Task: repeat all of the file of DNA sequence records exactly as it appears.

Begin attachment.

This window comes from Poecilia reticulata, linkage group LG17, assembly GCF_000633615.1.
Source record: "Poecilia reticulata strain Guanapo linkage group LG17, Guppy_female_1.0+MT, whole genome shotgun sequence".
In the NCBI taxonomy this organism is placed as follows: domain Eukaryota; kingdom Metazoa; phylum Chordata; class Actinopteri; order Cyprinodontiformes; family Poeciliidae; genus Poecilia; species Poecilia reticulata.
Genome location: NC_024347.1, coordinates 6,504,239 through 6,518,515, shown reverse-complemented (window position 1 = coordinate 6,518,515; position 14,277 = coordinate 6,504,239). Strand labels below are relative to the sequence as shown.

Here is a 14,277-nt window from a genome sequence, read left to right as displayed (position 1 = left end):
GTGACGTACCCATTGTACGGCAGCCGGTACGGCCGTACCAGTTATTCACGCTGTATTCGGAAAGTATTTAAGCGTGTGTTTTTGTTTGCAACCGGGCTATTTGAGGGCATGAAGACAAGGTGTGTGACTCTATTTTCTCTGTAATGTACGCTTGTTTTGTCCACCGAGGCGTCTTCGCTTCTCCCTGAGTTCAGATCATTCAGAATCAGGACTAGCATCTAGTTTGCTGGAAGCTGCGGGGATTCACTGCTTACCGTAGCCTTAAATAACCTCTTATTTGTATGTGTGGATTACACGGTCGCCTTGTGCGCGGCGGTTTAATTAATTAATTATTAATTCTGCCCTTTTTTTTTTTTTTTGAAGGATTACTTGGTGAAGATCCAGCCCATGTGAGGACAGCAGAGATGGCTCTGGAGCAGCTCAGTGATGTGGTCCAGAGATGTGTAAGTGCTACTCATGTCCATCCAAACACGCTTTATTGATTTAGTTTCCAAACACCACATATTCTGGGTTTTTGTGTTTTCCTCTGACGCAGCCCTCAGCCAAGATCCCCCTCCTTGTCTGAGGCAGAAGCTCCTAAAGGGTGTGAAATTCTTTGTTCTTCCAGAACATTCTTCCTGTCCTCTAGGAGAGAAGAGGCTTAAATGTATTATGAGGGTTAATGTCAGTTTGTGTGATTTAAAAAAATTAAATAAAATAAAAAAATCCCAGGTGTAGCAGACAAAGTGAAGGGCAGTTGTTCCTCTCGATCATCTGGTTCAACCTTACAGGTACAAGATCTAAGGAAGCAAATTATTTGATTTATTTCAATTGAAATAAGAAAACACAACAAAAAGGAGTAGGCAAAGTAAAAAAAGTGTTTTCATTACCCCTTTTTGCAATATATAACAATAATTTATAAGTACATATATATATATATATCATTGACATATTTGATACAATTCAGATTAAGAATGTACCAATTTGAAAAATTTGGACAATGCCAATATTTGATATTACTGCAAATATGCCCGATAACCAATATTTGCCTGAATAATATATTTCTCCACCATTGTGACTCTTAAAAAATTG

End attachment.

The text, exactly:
This window comes from Poecilia reticulata, linkage group LG17, assembly GCF_000633615.1.
Source record: "Poecilia reticulata strain Guanapo linkage group LG17, Guppy_female_1.0+MT, whole genome shotgun sequence".
In the NCBI taxonomy this organism is placed as follows: domain Eukaryota; kingdom Metazoa; phylum Chordata; class Actinopteri; order Cyprinodontiformes; family Poeciliidae; genus Poecilia; species Poecilia reticulata.
Genome location: NC_024347.1, coordinates 6,504,239 through 6,518,515, shown reverse-complemented (window position 1 = coordinate 6,518,515; position 14,277 = coordinate 6,504,239). Strand labels below are relative to the sequence as shown.

Here is a 14,277-nt window from a genome sequence, read left to right as displayed (position 1 = left end):
GTGACGTACCCATTGTACGGCAGCCGGTACGGCCGTACCAGTTATTCACGCTGTATTCGGAAAGTATTTAAGCGTGTGTTTTTGTTTGCAACCGGGCTATTTGAGGGCATGAAGACAAGGTGTGTGACTCTATTTTCTCTGTAATGTACGCTTGTTTTGTCCACCGAGGCGTCTTCGCTTCTCCCTGAGTTCAGATCATTCAGAATCAGGACTAGCATCTAGTTTGCTGGAAGCTGCGGGGATTCACTGCTTACCGTAGCCTTAAATAACCTCTTATTTGTATGTGTGGATTACACGGTCGCCTTGTGCGCGGCGGTTTAATTAATTAATTATTAATTCTGCCCTTTTTTTTTTTTTTTGAAGGATTACTTGGTGAAGATCCAGCCCATGTGAGGACAGCAGAGATGGCTCTGGAGCAGCTCAGTGATGTGGTCCAGAGATGTGTAAGTGCTACTCATGTCCATCCAAACACGCTTTATTGATTTAGTTTCCAAACACCACATATTCTGGGTTTTTGTGTTTTCCTCTGACGCAGCCCTCAGCCAAGATCCCCCTCCTTGTCTGAGGCAGAAGCTCCTAAAGGGTGTGAAATTCTTTGTTCTTCCAGAACATTCTTCCTGTCCTCTAGGAGAGAAGAGGCTTAAATGTATTATGAGGGTTAATGTCAGTTTGTGTGATTTAAAAAAATTAAATAAAATAAAAAAATCCCAGGTGTAGCAGACAAAGTGAAGGGCAGTTGTTCCTCTCGATCATCTGGTTCAACCTTACAGGTACAAGATCTAAGGAAGCAAATTATTTGATTTATTTCAATTGAAATAAGAAAACACAACAAAAAGGAGTAGGCAAAGTAAAAAAAGTGTTTTCATTACCCCTTTTTGCAATATATAACAATAATTTATAAGTACATATATATATATATATCATTGACATATTTGATACAATTCAGATTAAGAATGTACCAATTTGAAAAATTTGGACAATGCCAATATTTGATATTACTGCAAATATGCCCGATAACCAATATTTGCCTGAATAATATATTTCTCCACCATTGTGACTCTTAAAAAATTG